Faculty Senate honors three with Torch Awards

The Florida State University Faculty Senate has honored three individuals with Torch Awards, an annual recognition of contributions to the university’s academic excellence.

Named for the three torches in the university’s seal, the three categories of Torch Awards are: Vires, symbolizing moral, physical and intellectual strength; Artes, symbolizing an appreciation of aesthetics and the beauty of intellectual pursuits; and Mores, symbolizing respect for customs, character and tradition.

The awards were presented Dec. 8 during a reception and dinner hosted by FSU President John Thrasher.

Faculty Senate President Susan Fiorito praised this year’s recipients for their commitment to the university.

“The FSU Faculty Senate was honored to present this year’s Torch Awards to three remarkable individuals who exemplify the ideals of strength, skill and character,” she said. “Each are dear to us in their own very special way and have a long, accomplished relationship with FSU. Through their tireless efforts, these dedicated individuals have made this university a better place for us all.”

This year’s recipients are listed below.

2015 Torch Awards Dinner Recipients from left, Harold Knowles, Charles Ehrhardt, and Anne Rowe
The Florida State Faculty Senate’s 2015 Torch Award recipients are, from left, Harold Knowles, Charles Ehrhardt and Anne Rowe.

Harold Knowles, a prominent local attorney and managing shareholder in Knowles & Randolph PA, received the Mores award. With a long history of public service, Knowles has served as president of the Tallahassee Barristers Association and as a member of Tallahassee’s Downtown Improvement Authority, the Tallahassee-Leon County Civic Center Authority and the State of Florida Lottery Commission.

A two-time graduate of Florida State, Knowles earned a Bachelor of Arts from the School of Government in 1969 and a Juris Doctorate from the College of Law in 1973. After graduating, he served as the assistant attorney general for the Florida Department of Legal Affairs.

Knowles served on the FSU Board of Trustees from 2001 to 2009.

Charles Ehrhardt, a professor emeritus and Ladd Professor of Evidence in the FSU College of Law, received the Mores award.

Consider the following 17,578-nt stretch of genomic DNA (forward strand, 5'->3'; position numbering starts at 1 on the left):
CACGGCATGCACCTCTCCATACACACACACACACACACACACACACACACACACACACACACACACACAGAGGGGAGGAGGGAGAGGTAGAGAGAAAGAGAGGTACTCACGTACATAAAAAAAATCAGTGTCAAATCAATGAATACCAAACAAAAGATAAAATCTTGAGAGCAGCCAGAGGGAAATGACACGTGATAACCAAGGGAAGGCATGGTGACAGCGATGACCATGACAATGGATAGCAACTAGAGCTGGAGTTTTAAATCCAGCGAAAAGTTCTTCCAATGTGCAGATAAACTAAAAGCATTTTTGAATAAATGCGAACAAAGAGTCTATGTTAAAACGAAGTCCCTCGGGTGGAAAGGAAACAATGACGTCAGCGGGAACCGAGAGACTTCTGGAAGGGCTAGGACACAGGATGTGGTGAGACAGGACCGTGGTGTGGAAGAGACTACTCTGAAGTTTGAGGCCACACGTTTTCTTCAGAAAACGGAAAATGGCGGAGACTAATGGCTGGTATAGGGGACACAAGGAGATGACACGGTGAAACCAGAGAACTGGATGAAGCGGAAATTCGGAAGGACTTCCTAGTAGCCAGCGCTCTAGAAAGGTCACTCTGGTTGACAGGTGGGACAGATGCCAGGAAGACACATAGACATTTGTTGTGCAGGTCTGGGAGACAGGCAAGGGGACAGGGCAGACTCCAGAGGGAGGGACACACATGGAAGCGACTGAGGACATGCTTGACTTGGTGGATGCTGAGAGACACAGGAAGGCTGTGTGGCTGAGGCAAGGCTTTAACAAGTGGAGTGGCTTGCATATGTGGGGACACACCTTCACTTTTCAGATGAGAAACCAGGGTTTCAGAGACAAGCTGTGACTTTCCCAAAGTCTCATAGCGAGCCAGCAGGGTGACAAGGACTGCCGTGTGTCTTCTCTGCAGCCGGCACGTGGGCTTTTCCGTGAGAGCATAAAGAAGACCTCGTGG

Ehrhardt, who remains one of the nation’s leading experts on the subject of evidence, is the author of “Ehrhardt’s Florida Evidence,” based on his work as a reporter for the Florida Law Revision Commission and his success in drafting a modern code for Florida and guiding it into enactment. Cited more than 450 times in state appellate courts, the book covers both civil and criminal litigation.

Over his 48 years at FSU, Ehrhardt was named Teacher of the Year seven times. In addition, he served as chair of the FSU Athletics Board and FSU’s liaison to the NCAA from 1984 to 2003. He was inducted into the FSU Athletics Hall of Fame in 2007.

Ehrhardt also has been active in the continuing education of lawyers and judges, including 40 years of service teaching Florida judges in the state’s Advanced Judicial College and 10 years as director of the program in Anglo-American jurisprudence at Wadham College, Oxford University.

Anne Rowe, a retired FSU administrator who served as dean of the faculties and deputy provost from 2003 to 2011, received the Vires award. She joined the faculty of the FSU Department of English in 1972 as an assistant professor and achieved the rank of professor in 1984. In 1993, Rowe received a University Teaching Award and a Teaching Incentive Award.

Throughout her career, Rowe has been an active participant in faculty governance, first as a faculty senator, where she served on numerous committees, and later as the chairwoman of the Department of English, a post she held from 1994 to 1997.  In the College of Arts and Sciences, she served as associate dean from 1997 to 2002, and then as senior associate dean from 2002 to 2003. Later in 2003, she became dean of the faculties and deputy provost.

Rowe has continued her service to the university as president of the Association of Retired Faculty and a member of the Friends of the Library Advisory Board.

The Torch Awards were established in 1996 as a way for Florida State faculty to honor friends of the university who have contributed significantly to its ability to fulfill its academic mission. Faculty members make nominations to an awards committee that in turn makes recommendations to the Faculty Senate Steering Committee for approval.